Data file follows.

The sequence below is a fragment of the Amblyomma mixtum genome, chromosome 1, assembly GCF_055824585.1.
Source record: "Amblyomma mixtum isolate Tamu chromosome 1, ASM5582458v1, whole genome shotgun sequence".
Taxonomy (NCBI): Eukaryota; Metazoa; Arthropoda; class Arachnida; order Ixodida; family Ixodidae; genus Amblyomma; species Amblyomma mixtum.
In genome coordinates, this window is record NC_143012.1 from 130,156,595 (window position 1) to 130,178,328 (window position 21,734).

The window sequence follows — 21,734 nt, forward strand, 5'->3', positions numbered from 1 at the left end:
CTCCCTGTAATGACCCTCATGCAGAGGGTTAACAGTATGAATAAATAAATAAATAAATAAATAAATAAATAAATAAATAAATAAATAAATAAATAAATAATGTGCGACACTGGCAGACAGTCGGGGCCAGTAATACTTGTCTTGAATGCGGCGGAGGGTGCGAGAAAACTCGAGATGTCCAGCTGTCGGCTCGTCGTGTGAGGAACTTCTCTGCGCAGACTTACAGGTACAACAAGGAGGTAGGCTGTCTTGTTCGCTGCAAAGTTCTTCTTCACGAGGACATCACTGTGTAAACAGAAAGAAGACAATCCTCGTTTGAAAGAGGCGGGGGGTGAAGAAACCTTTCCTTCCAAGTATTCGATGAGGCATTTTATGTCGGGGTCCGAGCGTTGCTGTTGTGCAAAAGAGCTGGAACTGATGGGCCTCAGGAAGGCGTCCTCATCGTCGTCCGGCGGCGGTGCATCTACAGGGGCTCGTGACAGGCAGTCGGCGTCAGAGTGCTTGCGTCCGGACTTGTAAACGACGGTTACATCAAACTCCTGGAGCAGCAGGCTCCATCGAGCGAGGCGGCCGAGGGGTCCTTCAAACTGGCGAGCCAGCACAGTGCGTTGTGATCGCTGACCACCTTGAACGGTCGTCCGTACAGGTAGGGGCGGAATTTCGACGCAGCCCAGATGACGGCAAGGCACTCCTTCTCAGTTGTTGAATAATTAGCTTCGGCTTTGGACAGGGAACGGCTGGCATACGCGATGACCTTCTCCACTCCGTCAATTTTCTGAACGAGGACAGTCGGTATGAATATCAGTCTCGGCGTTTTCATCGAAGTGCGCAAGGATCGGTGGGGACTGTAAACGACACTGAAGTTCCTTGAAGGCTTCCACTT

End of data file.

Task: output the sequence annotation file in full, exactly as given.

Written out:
The sequence below is a fragment of the Amblyomma mixtum genome, chromosome 1, assembly GCF_055824585.1.
Source record: "Amblyomma mixtum isolate Tamu chromosome 1, ASM5582458v1, whole genome shotgun sequence".
Taxonomy (NCBI): Eukaryota; Metazoa; Arthropoda; class Arachnida; order Ixodida; family Ixodidae; genus Amblyomma; species Amblyomma mixtum.
In genome coordinates, this window is record NC_143012.1 from 130,156,595 (window position 1) to 130,178,328 (window position 21,734).

The window sequence follows — 21,734 nt, forward strand, 5'->3', positions numbered from 1 at the left end:
CTCCCTGTAATGACCCTCATGCAGAGGGTTAACAGTATGAATAAATAAATAAATAAATAAATAAATAAATAAATAAATAAATAAATAAATAAATAAATAATGTGCGACACTGGCAGACAGTCGGGGCCAGTAATACTTGTCTTGAATGCGGCGGAGGGTGCGAGAAAACTCGAGATGTCCAGCTGTCGGCTCGTCGTGTGAGGAACTTCTCTGCGCAGACTTACAGGTACAACAAGGAGGTAGGCTGTCTTGTTCGCTGCAAAGTTCTTCTTCACGAGGACATCACTGTGTAAACAGAAAGAAGACAATCCTCGTTTGAAAGAGGCGGGGGGTGAAGAAACCTTTCCTTCCAAGTATTCGATGAGGCATTTTATGTCGGGGTCCGAGCGTTGCTGTTGTGCAAAAGAGCTGGAACTGATGGGCCTCAGGAAGGCGTCCTCATCGTCGTCCGGCGGCGGTGCATCTACAGGGGCTCGTGACAGGCAGTCGGCGTCAGAGTGCTTGCGTCCGGACTTGTAAACGACGGTTACATCAAACTCCTGGAGCAGCAGGCTCCATCGAGCGAGGCGGCCGAGGGGTCCTTCAAACTGGCGAGCCAGCACAGTGCGTTGTGATCGCTGACCACCTTGAACGGTCGTCCGTACAGGTAGGGGCGGAATTTCGACGCAGCCCAGATGACGGCAAGGCACTCCTTCTCAGTTGTTGAATAATTAGCTTCGGCTTTGGACAGGGAACGGCTGGCATACGCGATGACCTTCTCCACTCCGTCAATTTTCTGAACGAGGACAGTCGGTATGAATATCAGTCTCGGCGTTTTCATCGAAGTGCGCAAGGATCGGTGGGGACTGTAAACGACACTGAAGTTCCTTGAAGGCTTCCACTT